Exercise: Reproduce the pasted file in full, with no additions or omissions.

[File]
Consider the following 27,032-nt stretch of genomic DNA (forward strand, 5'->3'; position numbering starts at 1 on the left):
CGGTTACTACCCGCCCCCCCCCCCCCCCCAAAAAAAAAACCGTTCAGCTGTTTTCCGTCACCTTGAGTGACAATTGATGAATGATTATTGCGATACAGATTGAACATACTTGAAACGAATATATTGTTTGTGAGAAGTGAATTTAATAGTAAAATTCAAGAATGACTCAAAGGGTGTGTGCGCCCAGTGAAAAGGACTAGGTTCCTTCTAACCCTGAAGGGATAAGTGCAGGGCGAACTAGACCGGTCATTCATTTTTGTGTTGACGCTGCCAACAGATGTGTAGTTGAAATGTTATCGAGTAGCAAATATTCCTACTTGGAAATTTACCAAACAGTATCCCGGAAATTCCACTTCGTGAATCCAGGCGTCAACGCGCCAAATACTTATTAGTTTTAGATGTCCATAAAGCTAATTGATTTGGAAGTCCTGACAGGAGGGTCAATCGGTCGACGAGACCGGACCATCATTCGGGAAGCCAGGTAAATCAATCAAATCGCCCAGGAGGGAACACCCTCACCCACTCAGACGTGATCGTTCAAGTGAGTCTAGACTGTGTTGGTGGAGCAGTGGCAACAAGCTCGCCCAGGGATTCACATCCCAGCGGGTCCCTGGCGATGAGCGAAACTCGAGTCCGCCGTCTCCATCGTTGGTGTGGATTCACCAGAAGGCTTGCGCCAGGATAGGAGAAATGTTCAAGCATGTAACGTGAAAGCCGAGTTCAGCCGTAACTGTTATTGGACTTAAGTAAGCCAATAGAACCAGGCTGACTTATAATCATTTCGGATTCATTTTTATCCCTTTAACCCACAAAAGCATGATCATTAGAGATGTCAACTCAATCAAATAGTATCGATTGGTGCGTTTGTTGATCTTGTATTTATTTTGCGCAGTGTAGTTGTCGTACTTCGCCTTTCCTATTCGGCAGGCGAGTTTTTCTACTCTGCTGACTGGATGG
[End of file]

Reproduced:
Consider the following 27,032-nt stretch of genomic DNA (forward strand, 5'->3'; position numbering starts at 1 on the left):
CGGTTACTACCCGCCCCCCCCCCCCCCCCAAAAAAAAAACCGTTCAGCTGTTTTCCGTCACCTTGAGTGACAATTGATGAATGATTATTGCGATACAGATTGAACATACTTGAAACGAATATATTGTTTGTGAGAAGTGAATTTAATAGTAAAATTCAAGAATGACTCAAAGGGTGTGTGCGCCCAGTGAAAAGGACTAGGTTCCTTCTAACCCTGAAGGGATAAGTGCAGGGCGAACTAGACCGGTCATTCATTTTTGTGTTGACGCTGCCAACAGATGTGTAGTTGAAATGTTATCGAGTAGCAAATATTCCTACTTGGAAATTTACCAAACAGTATCCCGGAAATTCCACTTCGTGAATCCAGGCGTCAACGCGCCAAATACTTATTAGTTTTAGATGTCCATAAAGCTAATTGATTTGGAAGTCCTGACAGGAGGGTCAATCGGTCGACGAGACCGGACCATCATTCGGGAAGCCAGGTAAATCAATCAAATCGCCCAGGAGGGAACACCCTCACCCACTCAGACGTGATCGTTCAAGTGAGTCTAGACTGTGTTGGTGGAGCAGTGGCAACAAGCTCGCCCAGGGATTCACATCCCAGCGGGTCCCTGGCGATGAGCGAAACTCGAGTCCGCCGTCTCCATCGTTGGTGTGGATTCACCAGAAGGCTTGCGCCAGGATAGGAGAAATGTTCAAGCATGTAACGTGAAAGCCGAGTTCAGCCGTAACTGTTATTGGACTTAAGTAAGCCAATAGAACCAGGCTGACTTATAATCATTTCGGATTCATTTTTATCCCTTTAACCCACAAAAGCATGATCATTAGAGATGTCAACTCAATCAAATAGTATCGATTGGTGCGTTTGTTGATCTTGTATTTATTTTGCGCAGTGTAGTTGTCGTACTTCGCCTTTCCTATTCGGCAGGCGAGTTTTTCTACTCTGCTGACTGGATGG